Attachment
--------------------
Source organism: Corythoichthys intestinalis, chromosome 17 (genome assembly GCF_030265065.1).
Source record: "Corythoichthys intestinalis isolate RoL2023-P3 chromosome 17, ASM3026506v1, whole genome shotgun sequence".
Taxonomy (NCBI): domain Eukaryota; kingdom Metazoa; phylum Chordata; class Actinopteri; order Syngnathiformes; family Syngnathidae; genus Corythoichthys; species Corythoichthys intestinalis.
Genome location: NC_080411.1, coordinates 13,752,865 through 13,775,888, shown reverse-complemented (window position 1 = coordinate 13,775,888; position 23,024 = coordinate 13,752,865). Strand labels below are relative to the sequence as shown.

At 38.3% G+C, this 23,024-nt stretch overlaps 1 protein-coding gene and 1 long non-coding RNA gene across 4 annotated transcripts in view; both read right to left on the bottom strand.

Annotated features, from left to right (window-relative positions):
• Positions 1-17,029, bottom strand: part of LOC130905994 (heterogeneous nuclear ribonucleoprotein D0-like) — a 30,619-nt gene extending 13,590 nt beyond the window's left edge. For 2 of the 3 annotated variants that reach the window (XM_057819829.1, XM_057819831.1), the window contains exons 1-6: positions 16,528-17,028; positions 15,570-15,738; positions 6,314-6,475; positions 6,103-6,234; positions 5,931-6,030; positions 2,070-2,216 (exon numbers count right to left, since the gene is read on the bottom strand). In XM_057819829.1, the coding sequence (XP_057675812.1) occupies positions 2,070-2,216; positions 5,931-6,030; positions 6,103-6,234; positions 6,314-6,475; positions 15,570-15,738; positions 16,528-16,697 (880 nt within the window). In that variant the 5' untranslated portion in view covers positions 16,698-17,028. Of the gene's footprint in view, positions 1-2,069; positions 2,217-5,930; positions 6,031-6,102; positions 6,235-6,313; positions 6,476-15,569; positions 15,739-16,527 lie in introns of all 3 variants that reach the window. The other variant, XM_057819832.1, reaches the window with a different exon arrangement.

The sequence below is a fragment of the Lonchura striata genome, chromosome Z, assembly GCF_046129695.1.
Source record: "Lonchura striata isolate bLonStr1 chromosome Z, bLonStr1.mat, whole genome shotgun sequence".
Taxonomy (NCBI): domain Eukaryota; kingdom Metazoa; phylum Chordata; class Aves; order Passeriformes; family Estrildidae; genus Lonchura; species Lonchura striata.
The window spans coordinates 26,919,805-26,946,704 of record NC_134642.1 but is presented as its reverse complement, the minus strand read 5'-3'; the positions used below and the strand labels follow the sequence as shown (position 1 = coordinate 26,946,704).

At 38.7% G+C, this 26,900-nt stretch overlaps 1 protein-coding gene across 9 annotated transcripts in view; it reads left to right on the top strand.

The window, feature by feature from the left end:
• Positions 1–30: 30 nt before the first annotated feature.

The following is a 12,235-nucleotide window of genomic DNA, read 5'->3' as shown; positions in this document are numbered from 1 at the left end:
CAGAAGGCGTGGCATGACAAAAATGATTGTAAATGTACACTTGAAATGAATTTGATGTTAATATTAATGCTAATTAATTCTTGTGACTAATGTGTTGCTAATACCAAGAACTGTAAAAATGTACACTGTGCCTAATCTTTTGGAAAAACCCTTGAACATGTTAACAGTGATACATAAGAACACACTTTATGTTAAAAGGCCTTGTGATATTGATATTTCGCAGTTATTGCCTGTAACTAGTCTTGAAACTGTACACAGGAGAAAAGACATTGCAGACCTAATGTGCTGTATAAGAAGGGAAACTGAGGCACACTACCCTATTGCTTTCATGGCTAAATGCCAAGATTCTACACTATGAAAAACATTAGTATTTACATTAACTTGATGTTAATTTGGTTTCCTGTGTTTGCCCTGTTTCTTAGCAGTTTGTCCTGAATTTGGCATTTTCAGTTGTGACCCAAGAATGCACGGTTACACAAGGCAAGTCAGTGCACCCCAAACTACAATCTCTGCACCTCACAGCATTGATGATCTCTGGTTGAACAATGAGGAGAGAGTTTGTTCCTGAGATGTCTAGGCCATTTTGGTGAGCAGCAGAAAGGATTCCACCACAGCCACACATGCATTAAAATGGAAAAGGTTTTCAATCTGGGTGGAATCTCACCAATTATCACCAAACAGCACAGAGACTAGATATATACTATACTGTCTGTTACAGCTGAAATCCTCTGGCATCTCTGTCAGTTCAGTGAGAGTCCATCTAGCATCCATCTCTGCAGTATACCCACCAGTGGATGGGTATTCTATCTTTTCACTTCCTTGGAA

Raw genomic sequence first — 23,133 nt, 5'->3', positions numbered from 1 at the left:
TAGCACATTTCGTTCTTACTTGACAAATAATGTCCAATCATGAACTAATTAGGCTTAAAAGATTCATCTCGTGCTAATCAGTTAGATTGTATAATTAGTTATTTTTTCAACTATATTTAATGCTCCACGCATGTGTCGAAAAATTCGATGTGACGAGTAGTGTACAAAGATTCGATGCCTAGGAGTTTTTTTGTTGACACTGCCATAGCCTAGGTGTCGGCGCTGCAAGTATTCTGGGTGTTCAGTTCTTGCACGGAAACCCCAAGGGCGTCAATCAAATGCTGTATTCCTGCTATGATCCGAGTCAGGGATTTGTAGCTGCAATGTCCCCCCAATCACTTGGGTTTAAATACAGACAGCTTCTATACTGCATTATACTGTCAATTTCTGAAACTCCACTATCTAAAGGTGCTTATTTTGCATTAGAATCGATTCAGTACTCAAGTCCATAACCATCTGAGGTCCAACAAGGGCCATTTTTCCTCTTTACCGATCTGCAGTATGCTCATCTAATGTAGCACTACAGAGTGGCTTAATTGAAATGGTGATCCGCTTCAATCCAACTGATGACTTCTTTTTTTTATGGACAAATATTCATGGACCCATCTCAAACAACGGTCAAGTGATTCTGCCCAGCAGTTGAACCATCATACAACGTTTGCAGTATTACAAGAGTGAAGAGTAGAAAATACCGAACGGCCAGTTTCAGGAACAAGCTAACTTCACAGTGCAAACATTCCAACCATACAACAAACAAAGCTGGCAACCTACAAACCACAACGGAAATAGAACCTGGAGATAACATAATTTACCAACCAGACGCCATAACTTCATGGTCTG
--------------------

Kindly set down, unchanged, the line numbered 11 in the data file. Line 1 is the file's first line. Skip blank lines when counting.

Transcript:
The window spans coordinates 26,919,805-26,946,704 of record NC_134642.1 but is presented as its reverse complement, the minus strand read 5'-3'; the positions used below and the strand labels follow the sequence as shown (position 1 = coordinate 26,946,704).